From the Right



The Mafia and the migrants

By Cal Thomas, Tribune Content Agency on

ROME -- I spotted them on my way to dinner with a friend near Castel Gandolfo. They are migrants from Africa, sitting by the side of the road outside a "temporary" residence that, for many, appears to have become permanent. They all have cellphones. They all seem oblivious to us as we pass by.

My friend, a Sicilian by birth, says they are people from African nations the Italian government has taken in. The state pays 90 Euros (about $108 U.S. dollars) per day, per person, he says, but the migrants receive only a pittance, due to skimming by the Mafia.

"The Mafia is still around?" I ask. "I thought it was a relic, as depicted in movies like 'The Godfather" and "Goodfellas."

"Not so," he says. "They are getting rich off of these people and the government does nothing about it. They can't go anywhere because the government won't give most of them papers."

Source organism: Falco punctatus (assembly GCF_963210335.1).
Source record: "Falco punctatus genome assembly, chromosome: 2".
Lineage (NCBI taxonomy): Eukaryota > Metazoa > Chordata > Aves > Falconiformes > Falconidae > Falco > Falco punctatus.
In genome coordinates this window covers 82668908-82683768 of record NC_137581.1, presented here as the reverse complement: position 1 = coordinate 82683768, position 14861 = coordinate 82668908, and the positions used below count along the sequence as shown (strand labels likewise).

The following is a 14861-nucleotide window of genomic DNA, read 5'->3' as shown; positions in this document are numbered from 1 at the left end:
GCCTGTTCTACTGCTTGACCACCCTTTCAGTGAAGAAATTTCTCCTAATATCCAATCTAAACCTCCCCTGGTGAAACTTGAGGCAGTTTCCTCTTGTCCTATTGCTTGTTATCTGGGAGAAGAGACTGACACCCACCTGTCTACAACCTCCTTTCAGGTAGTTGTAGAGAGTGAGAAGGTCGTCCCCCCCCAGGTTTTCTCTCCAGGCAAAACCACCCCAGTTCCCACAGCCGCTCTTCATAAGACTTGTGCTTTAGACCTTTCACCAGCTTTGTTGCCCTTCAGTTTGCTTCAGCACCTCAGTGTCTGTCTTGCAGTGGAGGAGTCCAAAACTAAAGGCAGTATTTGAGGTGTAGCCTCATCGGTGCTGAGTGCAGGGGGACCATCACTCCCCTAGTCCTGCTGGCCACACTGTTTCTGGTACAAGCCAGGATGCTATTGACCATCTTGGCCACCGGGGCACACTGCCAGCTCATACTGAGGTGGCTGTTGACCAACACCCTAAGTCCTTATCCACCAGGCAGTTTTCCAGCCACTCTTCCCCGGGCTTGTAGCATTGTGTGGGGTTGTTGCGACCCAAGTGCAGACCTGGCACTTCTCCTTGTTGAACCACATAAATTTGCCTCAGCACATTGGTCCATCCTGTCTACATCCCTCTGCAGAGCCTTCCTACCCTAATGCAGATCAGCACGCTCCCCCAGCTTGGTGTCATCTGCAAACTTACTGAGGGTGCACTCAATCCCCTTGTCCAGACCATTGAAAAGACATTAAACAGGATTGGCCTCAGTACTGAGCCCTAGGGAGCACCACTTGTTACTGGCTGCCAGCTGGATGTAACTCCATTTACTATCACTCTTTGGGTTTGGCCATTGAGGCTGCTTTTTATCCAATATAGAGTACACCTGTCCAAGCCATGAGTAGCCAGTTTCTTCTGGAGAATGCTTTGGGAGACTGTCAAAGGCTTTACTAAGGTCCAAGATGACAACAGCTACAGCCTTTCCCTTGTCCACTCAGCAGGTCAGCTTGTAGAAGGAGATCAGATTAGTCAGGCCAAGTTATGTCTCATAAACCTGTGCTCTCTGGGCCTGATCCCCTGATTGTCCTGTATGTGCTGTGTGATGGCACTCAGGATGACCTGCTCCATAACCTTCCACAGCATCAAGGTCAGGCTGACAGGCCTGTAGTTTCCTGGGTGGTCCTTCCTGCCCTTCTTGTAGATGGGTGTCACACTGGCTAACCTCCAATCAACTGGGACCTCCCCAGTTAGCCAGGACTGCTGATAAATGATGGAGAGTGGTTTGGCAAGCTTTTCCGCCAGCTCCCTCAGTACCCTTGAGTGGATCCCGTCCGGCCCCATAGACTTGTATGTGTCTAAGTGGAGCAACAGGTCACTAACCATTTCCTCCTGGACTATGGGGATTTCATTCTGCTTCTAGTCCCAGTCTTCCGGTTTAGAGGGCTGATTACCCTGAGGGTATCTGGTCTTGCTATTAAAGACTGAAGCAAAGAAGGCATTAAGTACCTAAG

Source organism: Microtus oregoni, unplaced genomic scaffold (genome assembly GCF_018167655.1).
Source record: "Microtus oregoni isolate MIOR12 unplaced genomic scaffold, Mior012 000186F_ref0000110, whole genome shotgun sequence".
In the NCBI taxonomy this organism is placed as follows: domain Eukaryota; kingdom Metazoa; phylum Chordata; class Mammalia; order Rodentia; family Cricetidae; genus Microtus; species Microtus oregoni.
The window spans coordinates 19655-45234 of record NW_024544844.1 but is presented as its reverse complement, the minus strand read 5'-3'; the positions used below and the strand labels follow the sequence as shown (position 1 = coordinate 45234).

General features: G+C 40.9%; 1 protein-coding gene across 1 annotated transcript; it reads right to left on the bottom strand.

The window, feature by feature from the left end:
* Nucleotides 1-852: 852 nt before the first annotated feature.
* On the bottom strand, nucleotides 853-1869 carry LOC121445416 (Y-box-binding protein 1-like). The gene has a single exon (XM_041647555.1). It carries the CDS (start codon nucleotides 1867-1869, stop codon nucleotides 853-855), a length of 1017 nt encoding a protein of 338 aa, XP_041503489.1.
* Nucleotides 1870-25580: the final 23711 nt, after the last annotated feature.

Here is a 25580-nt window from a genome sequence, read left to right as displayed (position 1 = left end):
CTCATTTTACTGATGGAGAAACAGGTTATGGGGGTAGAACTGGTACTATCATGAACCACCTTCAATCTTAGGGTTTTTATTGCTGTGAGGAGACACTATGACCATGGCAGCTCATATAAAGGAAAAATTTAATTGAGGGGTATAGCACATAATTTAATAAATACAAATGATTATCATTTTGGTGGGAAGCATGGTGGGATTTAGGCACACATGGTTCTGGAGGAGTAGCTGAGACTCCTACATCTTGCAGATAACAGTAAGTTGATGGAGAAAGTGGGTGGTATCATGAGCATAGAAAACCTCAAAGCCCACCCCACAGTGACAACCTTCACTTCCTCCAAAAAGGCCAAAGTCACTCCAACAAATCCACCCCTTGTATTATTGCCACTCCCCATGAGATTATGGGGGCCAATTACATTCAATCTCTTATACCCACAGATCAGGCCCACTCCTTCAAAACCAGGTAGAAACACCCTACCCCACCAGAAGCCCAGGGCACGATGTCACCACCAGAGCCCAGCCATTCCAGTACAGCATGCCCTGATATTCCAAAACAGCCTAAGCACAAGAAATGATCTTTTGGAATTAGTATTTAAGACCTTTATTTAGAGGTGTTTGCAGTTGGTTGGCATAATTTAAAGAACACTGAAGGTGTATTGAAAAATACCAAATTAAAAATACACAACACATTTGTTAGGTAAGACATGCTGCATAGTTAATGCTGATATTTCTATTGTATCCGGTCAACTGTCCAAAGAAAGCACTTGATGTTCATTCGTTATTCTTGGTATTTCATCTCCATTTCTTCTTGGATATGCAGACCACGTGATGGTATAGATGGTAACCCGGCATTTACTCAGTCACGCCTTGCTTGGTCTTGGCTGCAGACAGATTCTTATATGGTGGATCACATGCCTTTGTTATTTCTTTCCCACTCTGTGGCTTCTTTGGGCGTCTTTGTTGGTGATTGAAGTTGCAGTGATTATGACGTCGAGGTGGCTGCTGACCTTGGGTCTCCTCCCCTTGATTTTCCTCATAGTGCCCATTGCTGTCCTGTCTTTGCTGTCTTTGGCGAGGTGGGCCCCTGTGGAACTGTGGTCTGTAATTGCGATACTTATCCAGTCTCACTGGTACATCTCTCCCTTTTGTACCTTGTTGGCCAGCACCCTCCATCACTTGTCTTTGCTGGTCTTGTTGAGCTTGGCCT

The Mafia may or may not retain its infamous title, but the corruption that was part of the old order apparently remains by whatever name it is called.

Last March, the newspaper Gazetta del Sud reported that Luca Odevaine, a former senior police officer and city official, admitted taking bribes of 5,000 Euros a month from a senior member of a Mafia gang to act as their "facilitator."

In a highly publicized trial two months ago, 59-year-old Massimo Carminati, was sentenced to 20 years in prison for operating a "mafia-style network" that, reported The Guardian newspaper, "used extortion, fraud and theft to divert millions of Euros that had been destined for public services."

Carminati, it said, is "The ringleader of a gang whose criminal tentacles reached into almost every department of Rome's City Hall."

Carminati's right-hand man, 61-year-old Salvatore Buzzi, was sentenced to 19 years in prison. In all, 46 people were tried and received various sentences. Only five were acquitted.

The skimming schemes have left the Eternal City so short of cash it not only is having difficulty helping migrants find a place to live -- and assist them to find jobs -- it is having difficulty repairing its buses when they break down, filling potholes or even keeping the city's trees healthy so they don't fall over and block traffic or injure pedestrians.


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